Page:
Two 2’s make a 4. This is exactly what India and Israel are gearing up to do for their respective startup industries. Recently India’s NASSCOM delegation paid a visit to Israel to discuss about the prospects about strengthening the existing alliances between the two countries and seeking new partnerships.
According to an official statement issued by R Chandrashekhar, NASSCOM President, the key area of discussion during the visit was about forming new partnerships in the sector of innovation, Internet of Things (IoT) and security solutions.
Chandrashekhar strongly believes that there is huge potential if Indian companies partner with their Israeli counterparts and establish an association that is mutually beneficial. “We are looking at collaborative opportunities with innovative companies based out of Israel and possible partnerships that can scale up operations for companies on both sides,” he said in a statement.
The Israeli startup industry is known for its strong ecosystem. It has an impressively innovative environment, a unique cultural characteristic and a highly supportive government.
The startup industry in Israel is doing pretty well for itself and is only second to the United States startup industry. Seeing the huge potential that the industry holds, the country has spent 4.2 percent of its GDP on R&D, which is the highest. Further, the country’s technology sector is also doing its bit for the country and is contributing a huge 26 percent to its overall GDP.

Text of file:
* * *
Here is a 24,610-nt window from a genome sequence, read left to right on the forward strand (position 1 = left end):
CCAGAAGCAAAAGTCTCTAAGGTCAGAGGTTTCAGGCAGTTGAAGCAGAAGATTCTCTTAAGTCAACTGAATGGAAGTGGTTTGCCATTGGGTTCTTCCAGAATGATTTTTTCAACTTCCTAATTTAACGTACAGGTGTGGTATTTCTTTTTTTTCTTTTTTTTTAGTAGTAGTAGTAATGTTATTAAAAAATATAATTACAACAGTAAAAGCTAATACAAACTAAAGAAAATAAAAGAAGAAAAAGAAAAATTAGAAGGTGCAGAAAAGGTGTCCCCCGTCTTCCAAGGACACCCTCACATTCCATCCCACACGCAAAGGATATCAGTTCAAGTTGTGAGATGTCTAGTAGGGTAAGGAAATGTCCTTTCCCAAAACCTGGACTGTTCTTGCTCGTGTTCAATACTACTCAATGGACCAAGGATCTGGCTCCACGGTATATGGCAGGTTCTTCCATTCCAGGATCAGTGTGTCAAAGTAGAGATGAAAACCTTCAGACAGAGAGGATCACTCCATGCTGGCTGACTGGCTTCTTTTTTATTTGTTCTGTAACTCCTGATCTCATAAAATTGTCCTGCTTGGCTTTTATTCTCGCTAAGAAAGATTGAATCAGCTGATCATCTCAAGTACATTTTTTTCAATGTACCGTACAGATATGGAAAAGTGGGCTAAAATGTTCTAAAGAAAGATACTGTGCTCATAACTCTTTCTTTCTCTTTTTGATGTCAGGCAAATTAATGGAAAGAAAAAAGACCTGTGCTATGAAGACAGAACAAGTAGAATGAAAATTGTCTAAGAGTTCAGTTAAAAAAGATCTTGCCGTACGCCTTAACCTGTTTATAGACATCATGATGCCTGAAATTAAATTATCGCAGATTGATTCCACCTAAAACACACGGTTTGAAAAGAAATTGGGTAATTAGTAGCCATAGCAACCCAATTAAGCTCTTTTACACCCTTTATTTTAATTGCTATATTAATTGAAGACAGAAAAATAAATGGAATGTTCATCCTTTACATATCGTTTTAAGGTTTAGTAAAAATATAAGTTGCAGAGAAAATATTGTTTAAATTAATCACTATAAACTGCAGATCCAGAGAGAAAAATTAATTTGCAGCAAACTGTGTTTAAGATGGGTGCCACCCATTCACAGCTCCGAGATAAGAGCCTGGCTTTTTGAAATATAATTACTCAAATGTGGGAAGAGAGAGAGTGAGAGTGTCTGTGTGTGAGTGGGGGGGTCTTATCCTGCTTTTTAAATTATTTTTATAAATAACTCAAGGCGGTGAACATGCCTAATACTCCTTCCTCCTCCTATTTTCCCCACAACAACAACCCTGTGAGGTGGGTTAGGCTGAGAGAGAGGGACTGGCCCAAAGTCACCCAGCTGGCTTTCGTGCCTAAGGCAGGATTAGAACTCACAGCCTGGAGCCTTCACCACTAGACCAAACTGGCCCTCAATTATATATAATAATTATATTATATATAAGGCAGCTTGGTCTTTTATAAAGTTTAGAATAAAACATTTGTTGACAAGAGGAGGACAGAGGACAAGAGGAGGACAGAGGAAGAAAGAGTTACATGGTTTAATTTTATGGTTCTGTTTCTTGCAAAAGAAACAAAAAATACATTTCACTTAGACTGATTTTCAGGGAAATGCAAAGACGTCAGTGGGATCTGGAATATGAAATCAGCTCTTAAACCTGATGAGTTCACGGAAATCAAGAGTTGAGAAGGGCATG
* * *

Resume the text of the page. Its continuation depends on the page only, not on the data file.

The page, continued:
Israel is home to a wide variety of early-stage startups and established companies ranging from data centers, internet solutions to IT security etc.
The Israeli government is known to granting nearly 80% of its funds to startups which are in their early-stage phase. “The agency running its incubator – which is also assessed by the government – provides about 15 per cent…It will be interesting to know how this model can be incorporated into the Indian startup ecosystem,” said Chandrashekhar.
Israel currently considers India as a long-term strategic partner that can enable its companies in having a global reputation.
Talking about the association between both the countries, Chandrashekhar said, “Small tech companies make up the startup landscape of Israel, whose primary model is to develop a niche product and eventually get acquired. Typically scaling up is a challenge for these companies, but we in India don’t have that problem. Thus, the potential both countries offer for each other is tremendous.”
India, on the other hand, is also currently scouting for opportunity of a joint R&D project for commercial products in various sectors like healthcare, technology transfer, agriculture, cyber security and engineering solutions.
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